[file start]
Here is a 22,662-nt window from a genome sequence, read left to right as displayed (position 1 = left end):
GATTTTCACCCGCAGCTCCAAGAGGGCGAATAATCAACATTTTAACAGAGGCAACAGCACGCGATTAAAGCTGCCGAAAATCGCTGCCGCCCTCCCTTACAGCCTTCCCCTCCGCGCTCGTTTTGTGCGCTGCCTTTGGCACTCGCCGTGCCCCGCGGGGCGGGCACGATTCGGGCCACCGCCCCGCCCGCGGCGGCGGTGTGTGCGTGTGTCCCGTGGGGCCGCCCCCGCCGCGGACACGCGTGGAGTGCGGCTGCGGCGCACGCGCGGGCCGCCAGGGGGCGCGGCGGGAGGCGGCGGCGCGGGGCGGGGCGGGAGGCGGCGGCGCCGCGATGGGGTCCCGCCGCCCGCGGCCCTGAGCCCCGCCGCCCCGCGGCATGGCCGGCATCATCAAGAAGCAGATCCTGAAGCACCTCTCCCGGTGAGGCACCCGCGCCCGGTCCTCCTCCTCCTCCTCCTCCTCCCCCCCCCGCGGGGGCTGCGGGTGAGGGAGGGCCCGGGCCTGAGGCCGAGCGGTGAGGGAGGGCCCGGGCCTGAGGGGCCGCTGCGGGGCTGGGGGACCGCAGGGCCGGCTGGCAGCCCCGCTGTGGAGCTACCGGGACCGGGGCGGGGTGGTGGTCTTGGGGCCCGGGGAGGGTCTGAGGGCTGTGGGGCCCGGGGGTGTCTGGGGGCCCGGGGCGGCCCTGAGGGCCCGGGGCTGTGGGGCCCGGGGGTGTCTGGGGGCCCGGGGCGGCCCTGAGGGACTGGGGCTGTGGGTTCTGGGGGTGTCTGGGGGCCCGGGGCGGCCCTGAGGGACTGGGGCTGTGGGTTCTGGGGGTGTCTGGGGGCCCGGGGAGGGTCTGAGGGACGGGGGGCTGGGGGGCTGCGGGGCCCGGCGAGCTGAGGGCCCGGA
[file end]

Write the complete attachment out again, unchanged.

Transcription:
Here is a 22,662-nt window from a genome sequence, read left to right as displayed (position 1 = left end):
GATTTTCACCCGCAGCTCCAAGAGGGCGAATAATCAACATTTTAACAGAGGCAACAGCACGCGATTAAAGCTGCCGAAAATCGCTGCCGCCCTCCCTTACAGCCTTCCCCTCCGCGCTCGTTTTGTGCGCTGCCTTTGGCACTCGCCGTGCCCCGCGGGGCGGGCACGATTCGGGCCACCGCCCCGCCCGCGGCGGCGGTGTGTGCGTGTGTCCCGTGGGGCCGCCCCCGCCGCGGACACGCGTGGAGTGCGGCTGCGGCGCACGCGCGGGCCGCCAGGGGGCGCGGCGGGAGGCGGCGGCGCGGGGCGGGGCGGGAGGCGGCGGCGCCGCGATGGGGTCCCGCCGCCCGCGGCCCTGAGCCCCGCCGCCCCGCGGCATGGCCGGCATCATCAAGAAGCAGATCCTGAAGCACCTCTCCCGGTGAGGCACCCGCGCCCGGTCCTCCTCCTCCTCCTCCTCCTCCCCCCCCCGCGGGGGCTGCGGGTGAGGGAGGGCCCGGGCCTGAGGCCGAGCGGTGAGGGAGGGCCCGGGCCTGAGGGGCCGCTGCGGGGCTGGGGGACCGCAGGGCCGGCTGGCAGCCCCGCTGTGGAGCTACCGGGACCGGGGCGGGGTGGTGGTCTTGGGGCCCGGGGAGGGTCTGAGGGCTGTGGGGCCCGGGGGTGTCTGGGGGCCCGGGGCGGCCCTGAGGGCCCGGGGCTGTGGGGCCCGGGGGTGTCTGGGGGCCCGGGGCGGCCCTGAGGGACTGGGGCTGTGGGTTCTGGGGGTGTCTGGGGGCCCGGGGCGGCCCTGAGGGACTGGGGCTGTGGGTTCTGGGGGTGTCTGGGGGCCCGGGGAGGGTCTGAGGGACGGGGGGCTGGGGGGCTGCGGGGCCCGGCGAGCTGAGGGCCCGGA